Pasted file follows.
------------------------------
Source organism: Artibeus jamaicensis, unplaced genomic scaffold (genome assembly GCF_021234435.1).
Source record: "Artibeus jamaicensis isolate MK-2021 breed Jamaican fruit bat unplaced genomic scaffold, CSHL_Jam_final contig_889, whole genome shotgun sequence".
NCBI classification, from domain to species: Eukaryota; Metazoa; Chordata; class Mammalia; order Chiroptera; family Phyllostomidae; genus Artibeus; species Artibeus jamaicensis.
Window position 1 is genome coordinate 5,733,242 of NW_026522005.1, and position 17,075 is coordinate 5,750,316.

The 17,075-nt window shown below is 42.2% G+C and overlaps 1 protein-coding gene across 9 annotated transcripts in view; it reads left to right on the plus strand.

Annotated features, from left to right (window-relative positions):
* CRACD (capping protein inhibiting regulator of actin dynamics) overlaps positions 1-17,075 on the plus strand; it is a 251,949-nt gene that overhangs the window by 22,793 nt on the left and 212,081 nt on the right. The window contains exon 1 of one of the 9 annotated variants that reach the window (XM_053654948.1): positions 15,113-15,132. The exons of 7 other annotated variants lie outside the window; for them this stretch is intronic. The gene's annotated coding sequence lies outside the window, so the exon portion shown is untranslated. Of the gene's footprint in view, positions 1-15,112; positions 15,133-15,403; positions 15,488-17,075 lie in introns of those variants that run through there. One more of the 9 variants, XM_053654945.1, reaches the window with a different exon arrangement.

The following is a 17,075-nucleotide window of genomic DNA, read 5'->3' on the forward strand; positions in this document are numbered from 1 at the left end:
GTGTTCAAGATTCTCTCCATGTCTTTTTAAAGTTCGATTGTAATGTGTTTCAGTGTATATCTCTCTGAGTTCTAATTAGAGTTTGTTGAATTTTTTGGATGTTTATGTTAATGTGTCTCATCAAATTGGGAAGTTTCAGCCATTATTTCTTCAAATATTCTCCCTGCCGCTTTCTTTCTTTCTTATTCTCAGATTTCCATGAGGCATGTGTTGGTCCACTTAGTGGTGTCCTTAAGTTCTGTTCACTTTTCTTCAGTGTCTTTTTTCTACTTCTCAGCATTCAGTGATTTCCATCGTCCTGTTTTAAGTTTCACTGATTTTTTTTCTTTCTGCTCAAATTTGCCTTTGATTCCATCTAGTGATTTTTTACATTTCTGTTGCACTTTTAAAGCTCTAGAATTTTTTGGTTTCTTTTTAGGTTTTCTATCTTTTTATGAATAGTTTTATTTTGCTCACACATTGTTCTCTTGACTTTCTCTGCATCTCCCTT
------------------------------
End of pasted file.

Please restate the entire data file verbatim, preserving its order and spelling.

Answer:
Source organism: Artibeus jamaicensis, unplaced genomic scaffold (genome assembly GCF_021234435.1).
Source record: "Artibeus jamaicensis isolate MK-2021 breed Jamaican fruit bat unplaced genomic scaffold, CSHL_Jam_final contig_889, whole genome shotgun sequence".
NCBI classification, from domain to species: Eukaryota; Metazoa; Chordata; class Mammalia; order Chiroptera; family Phyllostomidae; genus Artibeus; species Artibeus jamaicensis.
Window position 1 is genome coordinate 5,733,242 of NW_026522005.1, and position 17,075 is coordinate 5,750,316.

The 17,075-nt window shown below is 42.2% G+C and overlaps 1 protein-coding gene across 9 annotated transcripts in view; it reads left to right on the plus strand.

Annotated features, from left to right (window-relative positions):
* CRACD (capping protein inhibiting regulator of actin dynamics) overlaps positions 1-17,075 on the plus strand; it is a 251,949-nt gene that overhangs the window by 22,793 nt on the left and 212,081 nt on the right. The window contains exon 1 of one of the 9 annotated variants that reach the window (XM_053654948.1): positions 15,113-15,132. The exons of 7 other annotated variants lie outside the window; for them this stretch is intronic. The gene's annotated coding sequence lies outside the window, so the exon portion shown is untranslated. Of the gene's footprint in view, positions 1-15,112; positions 15,133-15,403; positions 15,488-17,075 lie in introns of those variants that run through there. One more of the 9 variants, XM_053654945.1, reaches the window with a different exon arrangement.

The following is a 17,075-nucleotide window of genomic DNA, read 5'->3' on the forward strand; positions in this document are numbered from 1 at the left end:
GTGTTCAAGATTCTCTCCATGTCTTTTTAAAGTTCGATTGTAATGTGTTTCAGTGTATATCTCTCTGAGTTCTAATTAGAGTTTGTTGAATTTTTTGGATGTTTATGTTAATGTGTCTCATCAAATTGGGAAGTTTCAGCCATTATTTCTTCAAATATTCTCCCTGCCGCTTTCTTTCTTTCTTATTCTCAGATTTCCATGAGGCATGTGTTGGTCCACTTAGTGGTGTCCTTAAGTTCTGTTCACTTTTCTTCAGTGTCTTTTTTCTACTTCTCAGCATTCAGTGATTTCCATCGTCCTGTTTTAAGTTTCACTGATTTTTTTTCTTTCTGCTCAAATTTGCCTTTGATTCCATCTAGTGATTTTTTACATTTCTGTTGCACTTTTAAAGCTCTAGAATTTTTTGGTTTCTTTTTAGGTTTTCTATCTTTTTATGAATAGTTTTATTTTGCTCACACATTGTTCTCTTGACTTTCTCTGCATCTCCCTT